It’s Complicated

I’m beginning to remember why I procrastinate so long before updating my web site. I’m sure that I make updating harder than it needs to be, but all those years of advising yearbook have probably scarred me. I want things the way I want them to be; I want them to be “perfect,” or at least pass for perfect.

I spent most of a day learning how to upload pictures for the header, originally substituting my own photos for the photos that came with the theme. That worked for one photo, but it wouldn’t allow me to alternate pictures, something I was looking forward to. I had to review file permissions, only to discover in the end that I had failed to switch server addresses when my host switched servers.

Then I realized that the theme was displaying my photos at a reduced size and at a different width than the main copy. That just plain looked wrong to me. So I spent several hours looking at CSS code trying to figure out how to adjust the width. I ended up doing an online search on how to code a fixed width. Once I found that, it was relatively easy to make the adjustments I needed.

Today I went to work making sense out of the blogroll on the side. I didn’t have to figure out how to do anything, but it was the kind of work I really hate: boring, tedious, repetitive work. When I started a blogroll years ago there were no RSS readers, so I used the blogroll to visit fellow bloggers. For the last two or three years I’ve been using a RSS reader. Since it updates automatically, I tend to miss it when some bloggers quit blogging, especially if they never leave comments on my site. Over the years I’ve also added blogs to my RSS reader without adding them to the blogroll, usually so that I can decide if I’m going to go read their blogs consistently. By now, the lists barely resemble each other. To make things even more complicated, when I did check out each site today I had to decide whether the person is still blogging or not. It’s amazing how many people seem to feel guilty about quitting their blog and drop in occasionally to say that they’ll begin again shortly. If someone hasn’t posted for a year, it’s pretty easy to drop them from the blogroll. If they published once in July and once in August I begin to question whether they’re really blogging or have deserted blogging for Facebook and Twitter. I was surprised how hard it was for me to delete bloggers I’ve been reading and enjoying for four or five years. In the end, I compromised and deleted them from the blogroll but kept them on my RSS reader. That way if they start publishing again I’ll be able to add them back.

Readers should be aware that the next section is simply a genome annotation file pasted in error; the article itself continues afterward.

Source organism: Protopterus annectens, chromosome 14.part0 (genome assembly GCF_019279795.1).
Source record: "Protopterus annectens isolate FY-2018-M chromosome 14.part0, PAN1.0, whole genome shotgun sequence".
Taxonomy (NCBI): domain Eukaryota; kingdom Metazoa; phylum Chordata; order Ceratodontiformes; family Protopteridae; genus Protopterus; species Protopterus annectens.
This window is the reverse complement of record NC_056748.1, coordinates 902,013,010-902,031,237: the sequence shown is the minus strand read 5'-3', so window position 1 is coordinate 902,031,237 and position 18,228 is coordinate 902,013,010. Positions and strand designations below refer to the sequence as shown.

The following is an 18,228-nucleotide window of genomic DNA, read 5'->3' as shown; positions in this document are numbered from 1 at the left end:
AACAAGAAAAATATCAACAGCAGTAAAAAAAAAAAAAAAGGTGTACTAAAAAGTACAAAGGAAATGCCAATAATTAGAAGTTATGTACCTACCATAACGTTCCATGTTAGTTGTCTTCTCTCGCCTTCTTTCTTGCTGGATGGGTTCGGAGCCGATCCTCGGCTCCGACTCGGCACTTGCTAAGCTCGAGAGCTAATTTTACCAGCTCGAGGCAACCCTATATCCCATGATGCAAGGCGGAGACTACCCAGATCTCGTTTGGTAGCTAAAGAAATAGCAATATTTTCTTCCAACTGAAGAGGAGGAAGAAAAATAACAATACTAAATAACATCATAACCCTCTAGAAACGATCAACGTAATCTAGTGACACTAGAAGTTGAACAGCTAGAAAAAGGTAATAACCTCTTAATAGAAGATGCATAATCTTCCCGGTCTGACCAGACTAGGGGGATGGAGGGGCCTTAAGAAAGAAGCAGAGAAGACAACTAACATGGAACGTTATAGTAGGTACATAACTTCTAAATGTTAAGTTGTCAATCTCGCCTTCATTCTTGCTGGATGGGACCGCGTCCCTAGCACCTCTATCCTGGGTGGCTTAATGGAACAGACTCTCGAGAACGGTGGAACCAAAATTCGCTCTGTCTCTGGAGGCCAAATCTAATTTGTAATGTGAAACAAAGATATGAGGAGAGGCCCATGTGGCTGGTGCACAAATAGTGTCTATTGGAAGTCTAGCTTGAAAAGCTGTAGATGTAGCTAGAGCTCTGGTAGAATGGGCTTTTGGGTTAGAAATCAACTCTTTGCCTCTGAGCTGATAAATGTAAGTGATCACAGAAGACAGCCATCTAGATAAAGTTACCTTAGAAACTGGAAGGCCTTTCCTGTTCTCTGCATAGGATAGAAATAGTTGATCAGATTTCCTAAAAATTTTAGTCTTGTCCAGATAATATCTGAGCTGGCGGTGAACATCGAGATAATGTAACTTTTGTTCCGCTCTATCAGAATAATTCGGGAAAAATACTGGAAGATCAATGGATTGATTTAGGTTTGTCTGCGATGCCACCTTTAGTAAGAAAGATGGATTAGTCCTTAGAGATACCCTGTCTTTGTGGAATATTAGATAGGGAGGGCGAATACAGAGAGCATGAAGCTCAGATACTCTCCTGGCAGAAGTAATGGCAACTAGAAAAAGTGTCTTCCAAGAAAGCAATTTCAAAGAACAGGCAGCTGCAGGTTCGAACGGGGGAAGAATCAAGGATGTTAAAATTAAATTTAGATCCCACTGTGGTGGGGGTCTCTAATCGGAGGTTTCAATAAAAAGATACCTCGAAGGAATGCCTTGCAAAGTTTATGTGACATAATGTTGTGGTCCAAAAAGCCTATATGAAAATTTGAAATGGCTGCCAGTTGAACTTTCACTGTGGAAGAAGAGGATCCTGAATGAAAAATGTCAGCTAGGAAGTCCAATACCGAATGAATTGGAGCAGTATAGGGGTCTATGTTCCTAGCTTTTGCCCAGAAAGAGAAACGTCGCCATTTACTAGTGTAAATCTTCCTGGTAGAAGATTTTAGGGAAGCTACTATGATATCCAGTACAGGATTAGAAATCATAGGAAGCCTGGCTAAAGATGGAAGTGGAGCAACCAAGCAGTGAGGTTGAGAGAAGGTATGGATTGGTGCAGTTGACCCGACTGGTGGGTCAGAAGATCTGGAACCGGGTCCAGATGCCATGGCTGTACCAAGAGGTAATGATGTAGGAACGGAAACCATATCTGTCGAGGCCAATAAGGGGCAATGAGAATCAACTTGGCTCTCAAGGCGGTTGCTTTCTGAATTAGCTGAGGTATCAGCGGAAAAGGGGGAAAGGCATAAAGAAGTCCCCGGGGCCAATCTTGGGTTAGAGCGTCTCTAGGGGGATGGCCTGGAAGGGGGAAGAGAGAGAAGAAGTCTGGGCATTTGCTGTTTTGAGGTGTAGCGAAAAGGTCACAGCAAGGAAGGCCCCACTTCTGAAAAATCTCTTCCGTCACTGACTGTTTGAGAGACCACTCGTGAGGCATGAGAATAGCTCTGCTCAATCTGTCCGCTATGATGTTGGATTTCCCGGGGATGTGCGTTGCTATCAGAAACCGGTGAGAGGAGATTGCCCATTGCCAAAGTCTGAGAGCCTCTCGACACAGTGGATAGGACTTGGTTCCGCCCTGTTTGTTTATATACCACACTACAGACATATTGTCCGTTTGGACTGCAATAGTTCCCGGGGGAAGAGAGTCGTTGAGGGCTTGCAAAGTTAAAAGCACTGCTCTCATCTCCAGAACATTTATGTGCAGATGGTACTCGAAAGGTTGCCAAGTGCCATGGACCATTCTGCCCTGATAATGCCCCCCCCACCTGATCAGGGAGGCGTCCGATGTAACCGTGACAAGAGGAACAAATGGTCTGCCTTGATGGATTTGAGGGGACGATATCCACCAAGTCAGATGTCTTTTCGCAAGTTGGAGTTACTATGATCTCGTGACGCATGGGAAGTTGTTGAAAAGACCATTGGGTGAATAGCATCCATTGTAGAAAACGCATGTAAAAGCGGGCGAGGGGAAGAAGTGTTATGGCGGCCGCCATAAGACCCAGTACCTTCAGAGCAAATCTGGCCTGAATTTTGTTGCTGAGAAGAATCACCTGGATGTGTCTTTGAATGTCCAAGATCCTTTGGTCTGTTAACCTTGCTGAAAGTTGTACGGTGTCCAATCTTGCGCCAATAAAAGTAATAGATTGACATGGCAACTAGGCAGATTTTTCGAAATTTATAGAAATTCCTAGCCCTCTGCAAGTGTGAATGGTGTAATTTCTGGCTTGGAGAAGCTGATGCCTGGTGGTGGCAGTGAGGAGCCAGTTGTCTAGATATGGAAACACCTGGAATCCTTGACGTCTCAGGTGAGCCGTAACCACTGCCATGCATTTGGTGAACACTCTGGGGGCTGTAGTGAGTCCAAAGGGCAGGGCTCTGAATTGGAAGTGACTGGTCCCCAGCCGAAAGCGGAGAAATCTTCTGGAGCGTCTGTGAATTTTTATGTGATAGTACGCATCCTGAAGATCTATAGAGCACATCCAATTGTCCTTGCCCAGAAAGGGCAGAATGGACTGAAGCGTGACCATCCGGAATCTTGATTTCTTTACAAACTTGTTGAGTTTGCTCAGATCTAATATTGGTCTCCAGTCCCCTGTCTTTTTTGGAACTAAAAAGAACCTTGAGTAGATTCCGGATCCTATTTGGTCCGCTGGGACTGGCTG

Somewhere in the middle of all this I’ve been fighting problems that have emerged since upgrading to Lion and Aperture, and apparently I’m not the only one having problems with the two not interacting nicely. I’m still not sure if I’ve got the problem solved and I probably won’t publish my latest Rainier pictures, except those in the header, until I’ve solved the problem.